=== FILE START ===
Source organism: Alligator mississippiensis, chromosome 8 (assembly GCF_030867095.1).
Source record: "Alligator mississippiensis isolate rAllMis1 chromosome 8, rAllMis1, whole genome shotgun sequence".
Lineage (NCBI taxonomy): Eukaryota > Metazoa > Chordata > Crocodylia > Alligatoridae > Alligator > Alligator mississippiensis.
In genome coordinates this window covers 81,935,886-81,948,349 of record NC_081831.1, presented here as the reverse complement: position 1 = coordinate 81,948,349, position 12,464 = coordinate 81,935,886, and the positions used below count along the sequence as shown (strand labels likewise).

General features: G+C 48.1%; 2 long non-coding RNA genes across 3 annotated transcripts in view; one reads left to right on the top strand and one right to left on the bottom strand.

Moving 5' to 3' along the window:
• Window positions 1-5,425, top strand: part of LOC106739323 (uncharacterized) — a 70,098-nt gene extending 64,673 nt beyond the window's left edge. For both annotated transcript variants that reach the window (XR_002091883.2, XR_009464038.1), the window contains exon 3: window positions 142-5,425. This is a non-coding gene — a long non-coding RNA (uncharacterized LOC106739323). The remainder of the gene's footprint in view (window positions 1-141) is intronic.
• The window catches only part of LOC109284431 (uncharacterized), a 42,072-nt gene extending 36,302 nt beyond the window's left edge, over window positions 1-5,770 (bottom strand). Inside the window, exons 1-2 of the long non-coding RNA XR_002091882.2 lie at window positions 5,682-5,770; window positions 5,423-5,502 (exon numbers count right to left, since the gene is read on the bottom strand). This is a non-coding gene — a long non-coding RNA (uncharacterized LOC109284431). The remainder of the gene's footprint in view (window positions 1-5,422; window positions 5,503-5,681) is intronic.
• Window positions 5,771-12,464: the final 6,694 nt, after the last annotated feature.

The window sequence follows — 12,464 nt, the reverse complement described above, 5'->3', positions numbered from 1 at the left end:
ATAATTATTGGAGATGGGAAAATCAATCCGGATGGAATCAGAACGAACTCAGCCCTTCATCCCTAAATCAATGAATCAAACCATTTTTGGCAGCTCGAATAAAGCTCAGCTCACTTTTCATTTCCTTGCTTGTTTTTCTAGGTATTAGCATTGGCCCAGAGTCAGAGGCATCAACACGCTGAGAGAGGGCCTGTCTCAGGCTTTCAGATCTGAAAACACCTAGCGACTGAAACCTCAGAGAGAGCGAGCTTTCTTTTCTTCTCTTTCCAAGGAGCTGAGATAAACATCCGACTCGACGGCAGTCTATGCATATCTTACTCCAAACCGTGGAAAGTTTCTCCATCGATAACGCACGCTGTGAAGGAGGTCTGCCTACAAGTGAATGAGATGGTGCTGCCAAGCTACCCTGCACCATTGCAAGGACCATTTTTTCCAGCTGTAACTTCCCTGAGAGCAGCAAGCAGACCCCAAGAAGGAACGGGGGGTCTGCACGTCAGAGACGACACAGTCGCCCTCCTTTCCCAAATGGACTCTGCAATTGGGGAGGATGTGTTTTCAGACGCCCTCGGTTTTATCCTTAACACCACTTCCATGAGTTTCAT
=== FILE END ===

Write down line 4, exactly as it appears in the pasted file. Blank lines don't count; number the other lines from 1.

In genome coordinates this window covers 81,935,886-81,948,349 of record NC_081831.1, presented here as the reverse complement: position 1 = coordinate 81,948,349, position 12,464 = coordinate 81,935,886, and the positions used below count along the sequence as shown (strand labels likewise).